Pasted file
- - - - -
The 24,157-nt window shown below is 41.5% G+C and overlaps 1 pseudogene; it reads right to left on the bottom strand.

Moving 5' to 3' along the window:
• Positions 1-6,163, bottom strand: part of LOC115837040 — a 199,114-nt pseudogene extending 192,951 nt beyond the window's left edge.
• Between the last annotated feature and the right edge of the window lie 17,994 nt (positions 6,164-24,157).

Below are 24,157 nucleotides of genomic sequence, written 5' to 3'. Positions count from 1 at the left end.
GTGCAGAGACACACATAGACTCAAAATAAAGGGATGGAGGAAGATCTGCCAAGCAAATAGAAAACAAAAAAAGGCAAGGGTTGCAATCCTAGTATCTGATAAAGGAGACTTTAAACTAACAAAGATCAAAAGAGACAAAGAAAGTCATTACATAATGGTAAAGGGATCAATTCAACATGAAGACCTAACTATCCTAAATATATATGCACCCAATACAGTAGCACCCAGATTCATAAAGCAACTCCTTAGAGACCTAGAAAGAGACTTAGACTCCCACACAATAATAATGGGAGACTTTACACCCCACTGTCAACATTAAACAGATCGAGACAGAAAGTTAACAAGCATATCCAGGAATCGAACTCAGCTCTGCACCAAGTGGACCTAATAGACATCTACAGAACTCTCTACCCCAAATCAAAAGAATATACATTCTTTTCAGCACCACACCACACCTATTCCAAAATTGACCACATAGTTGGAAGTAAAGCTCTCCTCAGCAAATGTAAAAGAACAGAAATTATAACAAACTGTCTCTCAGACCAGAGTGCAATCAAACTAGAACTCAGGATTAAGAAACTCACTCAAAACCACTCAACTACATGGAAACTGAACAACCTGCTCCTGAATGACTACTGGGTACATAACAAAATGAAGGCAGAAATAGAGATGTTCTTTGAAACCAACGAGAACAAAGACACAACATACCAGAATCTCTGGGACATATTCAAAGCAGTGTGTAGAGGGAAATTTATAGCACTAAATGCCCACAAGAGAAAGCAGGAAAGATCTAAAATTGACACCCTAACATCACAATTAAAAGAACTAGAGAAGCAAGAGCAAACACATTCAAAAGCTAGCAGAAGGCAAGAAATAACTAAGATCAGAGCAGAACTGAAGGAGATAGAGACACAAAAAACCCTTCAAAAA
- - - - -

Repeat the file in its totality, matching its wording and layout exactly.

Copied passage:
The 24,157-nt window shown below is 41.5% G+C and overlaps 1 pseudogene; it reads right to left on the bottom strand.

Moving 5' to 3' along the window:
• Positions 1-6,163, bottom strand: part of LOC115837040 — a 199,114-nt pseudogene extending 192,951 nt beyond the window's left edge.
• Between the last annotated feature and the right edge of the window lie 17,994 nt (positions 6,164-24,157).

Below are 24,157 nucleotides of genomic sequence, written 5' to 3'. Positions count from 1 at the left end.
GTGCAGAGACACACATAGACTCAAAATAAAGGGATGGAGGAAGATCTGCCAAGCAAATAGAAAACAAAAAAAGGCAAGGGTTGCAATCCTAGTATCTGATAAAGGAGACTTTAAACTAACAAAGATCAAAAGAGACAAAGAAAGTCATTACATAATGGTAAAGGGATCAATTCAACATGAAGACCTAACTATCCTAAATATATATGCACCCAATACAGTAGCACCCAGATTCATAAAGCAACTCCTTAGAGACCTAGAAAGAGACTTAGACTCCCACACAATAATAATGGGAGACTTTACACCCCACTGTCAACATTAAACAGATCGAGACAGAAAGTTAACAAGCATATCCAGGAATCGAACTCAGCTCTGCACCAAGTGGACCTAATAGACATCTACAGAACTCTCTACCCCAAATCAAAAGAATATACATTCTTTTCAGCACCACACCACACCTATTCCAAAATTGACCACATAGTTGGAAGTAAAGCTCTCCTCAGCAAATGTAAAAGAACAGAAATTATAACAAACTGTCTCTCAGACCAGAGTGCAATCAAACTAGAACTCAGGATTAAGAAACTCACTCAAAACCACTCAACTACATGGAAACTGAACAACCTGCTCCTGAATGACTACTGGGTACATAACAAAATGAAGGCAGAAATAGAGATGTTCTTTGAAACCAACGAGAACAAAGACACAACATACCAGAATCTCTGGGACATATTCAAAGCAGTGTGTAGAGGGAAATTTATAGCACTAAATGCCCACAAGAGAAAGCAGGAAAGATCTAAAATTGACACCCTAACATCACAATTAAAAGAACTAGAGAAGCAAGAGCAAACACATTCAAAAGCTAGCAGAAGGCAAGAAATAACTAAGATCAGAGCAGAACTGAAGGAGATAGAGACACAAAAAACCCTTCAAAAA